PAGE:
Raffle prize ideas 2019 & how to get companies to donate
How to sell tickets for your charity event
Often the hardest part of an event is getting people there. This is certainly where I get most nervous!
As soon as your venue and date are confirmed, contact your friends and family and ask them if they will come. Tell them that it would be great if they could also try and get a couple of their friends to come along too. This is the easiest way to sell tickets.
Once you’ve tried friends and family, approach your colleagues and keep posting regularly on social media to remind people they need to get tickets. Look for local places that might be willing to advertise the event. This could be…
….the venue where the event is taking place
…..in a paper or online newspaper (check out How to do a press release for tips on getting into the press)
…..on the radio
…..at the local shop noticeboard
…..the school noticeboard
…..a gym newsletter
Ask the charity you are fundraising for if they would send out details in their newsletter. You can also do the same for any company who has donated a prize or service.
Another idea is to encourage group bookings. If an event costs £20 to attend, you could say that you’ll reduce to £15 a ticket if booked in a group of 6. This is a great way to increase numbers on the night and will encourage people to rope in their friends and family. It will give your numbers a boost!
What if you don’t reach numbers?
Try not to panic! Worst-case scenario you need to cancel the event and refund people – this happens all the time and isn’t as disastrous as it may feel at the time.
Before rushing into that see if you can make up numbers in other ways. If your event is ticketed this may mean giving away free tickets. You could contact a local gym, amateur dramatics group or business and explain that you are short on numbers for your event and would like to gift them 10 free spaces on the night….it’s a great team-building opportunity!
Ask the charity if they have Patrons or benefactors that they could give free tickets to.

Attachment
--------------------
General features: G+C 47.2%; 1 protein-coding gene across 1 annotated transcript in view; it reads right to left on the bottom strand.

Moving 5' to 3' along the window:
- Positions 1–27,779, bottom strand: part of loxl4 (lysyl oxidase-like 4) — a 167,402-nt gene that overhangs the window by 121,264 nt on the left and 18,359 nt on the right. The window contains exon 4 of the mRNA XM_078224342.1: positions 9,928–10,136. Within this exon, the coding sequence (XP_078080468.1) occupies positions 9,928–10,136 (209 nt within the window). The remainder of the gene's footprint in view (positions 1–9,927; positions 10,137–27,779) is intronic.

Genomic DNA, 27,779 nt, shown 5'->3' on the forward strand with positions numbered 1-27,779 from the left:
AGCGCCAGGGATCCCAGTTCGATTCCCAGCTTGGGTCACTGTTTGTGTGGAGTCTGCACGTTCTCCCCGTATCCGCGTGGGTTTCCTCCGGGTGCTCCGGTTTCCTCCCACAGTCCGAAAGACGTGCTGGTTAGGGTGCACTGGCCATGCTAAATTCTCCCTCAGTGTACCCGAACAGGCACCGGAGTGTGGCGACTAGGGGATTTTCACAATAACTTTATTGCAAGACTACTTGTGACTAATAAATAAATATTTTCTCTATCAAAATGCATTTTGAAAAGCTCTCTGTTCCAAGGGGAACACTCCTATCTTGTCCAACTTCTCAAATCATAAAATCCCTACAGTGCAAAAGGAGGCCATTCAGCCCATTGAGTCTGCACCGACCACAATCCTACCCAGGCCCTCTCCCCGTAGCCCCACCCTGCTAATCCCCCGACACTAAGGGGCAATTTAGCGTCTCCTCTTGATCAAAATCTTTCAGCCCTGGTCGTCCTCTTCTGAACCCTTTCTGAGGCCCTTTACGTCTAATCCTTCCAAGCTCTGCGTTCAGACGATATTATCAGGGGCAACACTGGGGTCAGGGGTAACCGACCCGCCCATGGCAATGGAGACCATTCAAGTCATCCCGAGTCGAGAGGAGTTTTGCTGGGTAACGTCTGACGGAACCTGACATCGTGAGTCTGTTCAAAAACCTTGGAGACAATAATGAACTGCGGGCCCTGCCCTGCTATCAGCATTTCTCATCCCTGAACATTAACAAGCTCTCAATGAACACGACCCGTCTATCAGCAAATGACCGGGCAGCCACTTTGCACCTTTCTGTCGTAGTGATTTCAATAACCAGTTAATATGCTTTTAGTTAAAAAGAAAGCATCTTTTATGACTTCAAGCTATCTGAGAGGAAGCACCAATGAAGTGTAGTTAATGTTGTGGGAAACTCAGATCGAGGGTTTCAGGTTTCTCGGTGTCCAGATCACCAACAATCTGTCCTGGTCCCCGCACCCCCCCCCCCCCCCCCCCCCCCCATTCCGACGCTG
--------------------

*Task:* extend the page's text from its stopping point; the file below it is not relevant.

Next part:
Although it may mean making less money from ticket sales, it’s better the event goes ahead and makes some money. Plus most likely these people will be giving extra on the night in other ways. If they feel like they are getting a free ticket they’ll probably be more generous in the raffle!
A bit of advice for event day
- I always have a printed out schedule for the event with what I need to do at which time. This makes the whole process go more smoothly and means I don’t forget anything
- starting setting up sooner than you think
- have someone helping you who can take your phone and answer calls so you can focus on managing everything
- remember to thank companies at the event who have donated services or prizes
- eat and drink….it can be easy to forget to do this when you are event organiser!
Pull on the heartstrings
At the event itself make sure you pull on people’s heartstrings.
Stand up and introduce yourself and say why you are fundraising. Talk about the charity and why it’s important they raise money. Showing a video. Or even better, can someone from the charity or someone who has benefited from the charity get involved.
Say you are raising money for a dance hall for children. If the children came and gave a performance at the end of the night then afterwards went through the crowd with a bucket asking for final donations…..think how much extra money you would squeeze out of everyone. No one can say no to that!
After the fundraising event
After the dust has settled following the event it’s important to send out thank you emails. Firstly to your attendees Then to the venue and to companies who donated. Include how much you managed to raise.
It can be easy to forget this once your project is over and the event is behind you. But it’s important to appreciate those who helped. You never know when you might need their support again in the future!
Organising a fundraising event
Hopefully, my tips for organising a charity event has given you some pointers to get you started. If you have any questions just ask in the comments box below! Please do also share what event you are organising as it might inspire others.
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Any women reading this? I set up Love Her WIld – a women’s adventure community….we organise exciting adventures all over the world for you to join. Find out more – check out our private Facebook page.